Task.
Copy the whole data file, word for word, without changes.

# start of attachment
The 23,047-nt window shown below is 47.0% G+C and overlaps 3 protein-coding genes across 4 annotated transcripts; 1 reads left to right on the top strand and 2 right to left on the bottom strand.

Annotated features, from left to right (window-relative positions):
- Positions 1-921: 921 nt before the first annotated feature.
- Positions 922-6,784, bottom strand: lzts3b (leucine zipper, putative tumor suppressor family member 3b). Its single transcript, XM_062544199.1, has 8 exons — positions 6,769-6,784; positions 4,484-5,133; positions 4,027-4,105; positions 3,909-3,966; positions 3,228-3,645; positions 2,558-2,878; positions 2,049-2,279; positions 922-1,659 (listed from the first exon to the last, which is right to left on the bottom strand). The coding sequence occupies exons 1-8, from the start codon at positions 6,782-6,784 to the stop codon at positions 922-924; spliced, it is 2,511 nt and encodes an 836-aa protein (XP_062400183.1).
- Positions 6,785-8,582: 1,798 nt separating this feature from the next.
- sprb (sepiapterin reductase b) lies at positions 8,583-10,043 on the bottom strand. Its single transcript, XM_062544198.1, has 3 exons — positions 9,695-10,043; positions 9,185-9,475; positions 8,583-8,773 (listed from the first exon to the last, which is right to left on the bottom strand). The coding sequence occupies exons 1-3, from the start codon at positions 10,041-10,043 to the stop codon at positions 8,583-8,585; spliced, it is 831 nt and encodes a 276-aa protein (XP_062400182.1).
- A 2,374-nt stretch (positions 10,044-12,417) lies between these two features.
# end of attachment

The 23,047-nt window shown below is 47.0% G+C and overlaps 3 protein-coding genes across 4 annotated transcripts; 1 reads left to right on the top strand and 2 right to left on the bottom strand.

Annotated features, from left to right (window-relative positions):
- Positions 1-921: 921 nt before the first annotated feature.
- Positions 922-6,784, bottom strand: lzts3b (leucine zipper, putative tumor suppressor family member 3b). Its single transcript, XM_062544199.1, has 8 exons — positions 6,769-6,784; positions 4,484-5,133; positions 4,027-4,105; positions 3,909-3,966; positions 3,228-3,645; positions 2,558-2,878; positions 2,049-2,279; positions 922-1,659 (listed from the first exon to the last, which is right to left on the bottom strand). The coding sequence occupies exons 1-8, from the start codon at positions 6,782-6,784 to the stop codon at positions 922-924; spliced, it is 2,511 nt and encodes an 836-aa protein (XP_062400183.1).
- Positions 6,785-8,582: 1,798 nt separating this feature from the next.
- sprb (sepiapterin reductase b) lies at positions 8,583-10,043 on the bottom strand. Its single transcript, XM_062544198.1, has 3 exons — positions 9,695-10,043; positions 9,185-9,475; positions 8,583-8,773 (listed from the first exon to the last, which is right to left on the bottom strand). The coding sequence occupies exons 1-3, from the start codon at positions 10,041-10,043 to the stop codon at positions 8,583-8,585; spliced, it is 831 nt and encodes a 276-aa protein (XP_062400182.1).
- A 2,374-nt stretch (positions 10,044-12,417) lies between these two features.